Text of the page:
The process of extraction from the toastie maker is slightly problematic however. To avoid three degree burns I have to wait until the melted pool of candy has cooled and soldified somewhat. Then I have to basically chisel the sandwich off the plates.


Fortunately no toastie makers were harmed in the production of this toastie. However, I call this shot ‘The Desolation of Sandwich’.

The candy canes have also fused the bread together and I can’t prise it open for a look at the innards.


However the cross section is quite satisfying. This toastie is epically pink, and thankfully smells much better than toothpaste.


And a side on view! Featuring a blob of candy which ended up on top of the sandwich, and a bite taken by yours truly.

My favourite by-product of this toastie however is this strip of candy which formed as I was removing the toastie and soldified:


Behold! I have created bacon from candy! Yea verily, tis a Christmas miracle.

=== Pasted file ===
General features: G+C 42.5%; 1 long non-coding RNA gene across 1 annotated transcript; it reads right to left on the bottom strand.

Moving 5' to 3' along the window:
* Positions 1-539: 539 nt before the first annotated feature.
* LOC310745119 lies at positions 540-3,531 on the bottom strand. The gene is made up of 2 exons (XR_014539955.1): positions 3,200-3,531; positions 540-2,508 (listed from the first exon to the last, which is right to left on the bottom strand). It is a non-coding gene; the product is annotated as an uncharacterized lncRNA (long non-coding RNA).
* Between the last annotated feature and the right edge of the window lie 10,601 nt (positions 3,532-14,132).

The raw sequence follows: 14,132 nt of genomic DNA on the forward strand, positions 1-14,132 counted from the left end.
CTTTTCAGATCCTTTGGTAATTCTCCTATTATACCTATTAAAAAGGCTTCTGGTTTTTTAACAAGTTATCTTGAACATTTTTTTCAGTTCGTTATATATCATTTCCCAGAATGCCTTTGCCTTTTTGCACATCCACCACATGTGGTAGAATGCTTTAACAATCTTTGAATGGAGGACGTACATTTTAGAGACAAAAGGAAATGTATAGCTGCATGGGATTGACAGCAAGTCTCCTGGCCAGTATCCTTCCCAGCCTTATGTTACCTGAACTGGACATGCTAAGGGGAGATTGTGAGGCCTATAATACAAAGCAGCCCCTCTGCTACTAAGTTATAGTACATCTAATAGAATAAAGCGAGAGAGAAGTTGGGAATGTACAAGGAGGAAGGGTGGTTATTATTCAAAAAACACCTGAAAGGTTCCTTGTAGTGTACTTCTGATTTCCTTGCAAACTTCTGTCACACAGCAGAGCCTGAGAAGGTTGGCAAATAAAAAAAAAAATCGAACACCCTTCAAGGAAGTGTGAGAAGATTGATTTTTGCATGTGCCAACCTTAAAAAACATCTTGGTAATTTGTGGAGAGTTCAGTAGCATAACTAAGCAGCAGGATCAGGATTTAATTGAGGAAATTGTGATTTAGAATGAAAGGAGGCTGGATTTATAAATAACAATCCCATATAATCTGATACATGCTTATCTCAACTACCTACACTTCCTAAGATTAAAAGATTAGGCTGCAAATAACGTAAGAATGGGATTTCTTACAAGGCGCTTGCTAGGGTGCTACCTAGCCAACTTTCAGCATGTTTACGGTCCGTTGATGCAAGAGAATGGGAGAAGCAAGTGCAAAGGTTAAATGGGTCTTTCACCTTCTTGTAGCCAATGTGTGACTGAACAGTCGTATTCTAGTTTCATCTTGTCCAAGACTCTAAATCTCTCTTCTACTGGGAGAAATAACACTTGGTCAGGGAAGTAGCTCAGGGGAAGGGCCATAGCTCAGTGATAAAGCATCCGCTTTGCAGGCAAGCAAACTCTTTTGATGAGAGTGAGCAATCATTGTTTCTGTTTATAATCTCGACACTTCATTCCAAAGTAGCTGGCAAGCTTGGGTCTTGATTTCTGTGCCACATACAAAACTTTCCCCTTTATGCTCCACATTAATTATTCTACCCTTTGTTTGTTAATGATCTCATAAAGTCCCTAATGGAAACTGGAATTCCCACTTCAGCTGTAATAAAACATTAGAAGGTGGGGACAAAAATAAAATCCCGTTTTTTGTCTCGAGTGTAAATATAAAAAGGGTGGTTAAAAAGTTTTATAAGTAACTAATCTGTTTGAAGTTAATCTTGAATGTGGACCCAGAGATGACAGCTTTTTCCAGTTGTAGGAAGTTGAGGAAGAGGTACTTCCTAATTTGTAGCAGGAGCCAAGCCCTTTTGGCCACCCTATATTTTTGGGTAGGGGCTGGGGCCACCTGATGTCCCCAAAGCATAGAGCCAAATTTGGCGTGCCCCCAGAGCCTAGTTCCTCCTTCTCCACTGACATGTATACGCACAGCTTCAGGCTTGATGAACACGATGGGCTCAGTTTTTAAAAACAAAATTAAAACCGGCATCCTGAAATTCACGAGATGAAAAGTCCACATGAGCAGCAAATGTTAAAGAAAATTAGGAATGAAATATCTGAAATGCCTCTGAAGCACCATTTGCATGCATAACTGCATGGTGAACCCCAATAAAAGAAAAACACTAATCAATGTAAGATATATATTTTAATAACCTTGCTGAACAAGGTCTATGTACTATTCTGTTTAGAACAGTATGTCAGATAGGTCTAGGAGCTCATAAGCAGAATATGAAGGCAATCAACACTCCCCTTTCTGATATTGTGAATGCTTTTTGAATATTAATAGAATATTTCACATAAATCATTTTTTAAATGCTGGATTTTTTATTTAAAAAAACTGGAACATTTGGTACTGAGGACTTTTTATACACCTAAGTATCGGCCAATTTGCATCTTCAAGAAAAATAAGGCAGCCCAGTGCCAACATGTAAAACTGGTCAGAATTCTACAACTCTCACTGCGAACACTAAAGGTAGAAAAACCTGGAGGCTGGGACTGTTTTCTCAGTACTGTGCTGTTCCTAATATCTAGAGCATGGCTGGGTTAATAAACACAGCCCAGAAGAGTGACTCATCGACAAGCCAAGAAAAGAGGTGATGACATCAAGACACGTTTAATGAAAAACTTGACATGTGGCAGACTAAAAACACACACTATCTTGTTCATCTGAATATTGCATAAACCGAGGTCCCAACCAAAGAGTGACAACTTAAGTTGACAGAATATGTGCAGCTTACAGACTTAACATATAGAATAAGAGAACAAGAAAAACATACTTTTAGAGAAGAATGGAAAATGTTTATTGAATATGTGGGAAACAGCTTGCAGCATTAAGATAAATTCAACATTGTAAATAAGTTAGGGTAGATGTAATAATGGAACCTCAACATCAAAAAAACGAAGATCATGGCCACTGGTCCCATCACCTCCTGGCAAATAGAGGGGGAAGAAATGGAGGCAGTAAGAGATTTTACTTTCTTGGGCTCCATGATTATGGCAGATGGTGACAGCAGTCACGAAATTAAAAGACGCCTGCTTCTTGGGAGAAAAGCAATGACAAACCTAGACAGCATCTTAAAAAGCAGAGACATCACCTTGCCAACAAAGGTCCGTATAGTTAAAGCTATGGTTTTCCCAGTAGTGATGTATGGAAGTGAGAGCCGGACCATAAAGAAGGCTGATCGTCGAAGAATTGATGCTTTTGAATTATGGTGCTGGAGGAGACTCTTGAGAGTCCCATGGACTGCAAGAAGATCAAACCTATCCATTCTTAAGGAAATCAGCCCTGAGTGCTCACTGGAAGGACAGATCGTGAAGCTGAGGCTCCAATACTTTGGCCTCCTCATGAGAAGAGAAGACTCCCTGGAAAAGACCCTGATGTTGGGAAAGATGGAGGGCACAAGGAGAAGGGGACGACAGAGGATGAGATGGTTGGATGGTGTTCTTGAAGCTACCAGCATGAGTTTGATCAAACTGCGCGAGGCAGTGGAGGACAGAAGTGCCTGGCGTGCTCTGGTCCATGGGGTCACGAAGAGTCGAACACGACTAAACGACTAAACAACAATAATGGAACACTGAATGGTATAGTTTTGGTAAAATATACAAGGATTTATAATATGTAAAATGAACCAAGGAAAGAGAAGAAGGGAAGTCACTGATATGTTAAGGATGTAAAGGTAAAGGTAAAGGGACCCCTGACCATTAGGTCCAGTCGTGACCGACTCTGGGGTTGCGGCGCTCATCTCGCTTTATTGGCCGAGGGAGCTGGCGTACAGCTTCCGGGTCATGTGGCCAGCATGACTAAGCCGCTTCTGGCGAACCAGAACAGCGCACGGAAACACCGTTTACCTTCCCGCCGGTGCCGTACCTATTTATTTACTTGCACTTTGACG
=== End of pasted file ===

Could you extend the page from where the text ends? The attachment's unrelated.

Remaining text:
Toastability – hm, tricky. It was very difficult to clean the toastie maker afterwards, yes. But the scale of melting candy was just so satisfying to watch, that I think it makes up for all that. I’m going to give it a 4/5 because it was just so darn fun to make.

Taste – 2.5/5. This did not taste like toothpaste. In the words of my invaluable assistant who was fortunate enough to sample the finished product, it tasted like peppermint candy floss. Which is not necessarily a bad thing. However I don’t think the addition of bread to candy canes was something that enhanced the taste. Sometimes toasting things makes them taste better, sometimes it doesn’t. Life is like a box of chocolates, my friends. You never know which ones are better in a toastie.

And with that I wish you all a very Merry Christmas and a toastie-filled New Year. Thanks for sending all your lovely emails and comments, and we’ll be back next year with more toasting!

Egg Nog

December 22, 2013